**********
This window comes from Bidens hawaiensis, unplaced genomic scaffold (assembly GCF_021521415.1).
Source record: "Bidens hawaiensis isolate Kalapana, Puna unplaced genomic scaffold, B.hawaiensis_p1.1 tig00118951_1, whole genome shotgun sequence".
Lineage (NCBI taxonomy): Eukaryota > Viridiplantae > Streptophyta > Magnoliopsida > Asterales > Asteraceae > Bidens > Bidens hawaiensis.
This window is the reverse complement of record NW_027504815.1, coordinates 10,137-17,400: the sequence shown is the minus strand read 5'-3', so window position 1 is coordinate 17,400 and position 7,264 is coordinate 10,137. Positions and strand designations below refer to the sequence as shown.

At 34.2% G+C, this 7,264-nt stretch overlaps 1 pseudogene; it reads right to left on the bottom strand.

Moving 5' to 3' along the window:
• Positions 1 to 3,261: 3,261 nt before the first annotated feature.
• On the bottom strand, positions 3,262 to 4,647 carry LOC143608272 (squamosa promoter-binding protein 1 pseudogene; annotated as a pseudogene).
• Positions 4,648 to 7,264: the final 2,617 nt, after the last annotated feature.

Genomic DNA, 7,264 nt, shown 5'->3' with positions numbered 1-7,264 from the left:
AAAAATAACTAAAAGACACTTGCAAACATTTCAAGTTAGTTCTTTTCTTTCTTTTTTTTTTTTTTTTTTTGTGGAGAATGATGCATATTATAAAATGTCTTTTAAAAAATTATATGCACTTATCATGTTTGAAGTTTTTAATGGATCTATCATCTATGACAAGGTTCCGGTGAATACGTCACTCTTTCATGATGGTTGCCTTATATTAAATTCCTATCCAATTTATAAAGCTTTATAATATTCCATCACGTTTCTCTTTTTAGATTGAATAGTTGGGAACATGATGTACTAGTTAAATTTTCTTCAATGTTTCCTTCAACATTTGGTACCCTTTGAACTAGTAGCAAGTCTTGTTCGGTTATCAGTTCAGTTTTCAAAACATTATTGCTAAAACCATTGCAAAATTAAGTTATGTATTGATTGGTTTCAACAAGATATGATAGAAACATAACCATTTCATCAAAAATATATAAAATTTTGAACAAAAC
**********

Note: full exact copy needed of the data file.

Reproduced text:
This window comes from Bidens hawaiensis, unplaced genomic scaffold (assembly GCF_021521415.1).
Source record: "Bidens hawaiensis isolate Kalapana, Puna unplaced genomic scaffold, B.hawaiensis_p1.1 tig00118951_1, whole genome shotgun sequence".
Lineage (NCBI taxonomy): Eukaryota > Viridiplantae > Streptophyta > Magnoliopsida > Asterales > Asteraceae > Bidens > Bidens hawaiensis.
This window is the reverse complement of record NW_027504815.1, coordinates 10,137-17,400: the sequence shown is the minus strand read 5'-3', so window position 1 is coordinate 17,400 and position 7,264 is coordinate 10,137. Positions and strand designations below refer to the sequence as shown.

At 34.2% G+C, this 7,264-nt stretch overlaps 1 pseudogene; it reads right to left on the bottom strand.

Moving 5' to 3' along the window:
• Positions 1 to 3,261: 3,261 nt before the first annotated feature.
• On the bottom strand, positions 3,262 to 4,647 carry LOC143608272 (squamosa promoter-binding protein 1 pseudogene; annotated as a pseudogene).
• Positions 4,648 to 7,264: the final 2,617 nt, after the last annotated feature.

Genomic DNA, 7,264 nt, shown 5'->3' with positions numbered 1-7,264 from the left:
AAAAATAACTAAAAGACACTTGCAAACATTTCAAGTTAGTTCTTTTCTTTCTTTTTTTTTTTTTTTTTTTGTGGAGAATGATGCATATTATAAAATGTCTTTTAAAAAATTATATGCACTTATCATGTTTGAAGTTTTTAATGGATCTATCATCTATGACAAGGTTCCGGTGAATACGTCACTCTTTCATGATGGTTGCCTTATATTAAATTCCTATCCAATTTATAAAGCTTTATAATATTCCATCACGTTTCTCTTTTTAGATTGAATAGTTGGGAACATGATGTACTAGTTAAATTTTCTTCAATGTTTCCTTCAACATTTGGTACCCTTTGAACTAGTAGCAAGTCTTGTTCGGTTATCAGTTCAGTTTTCAAAACATTATTGCTAAAACCATTGCAAAATTAAGTTATGTATTGATTGGTTTCAACAAGATATGATAGAAACATAACCATTTCATCAAAAATATATAAAATTTTGAACAAAAC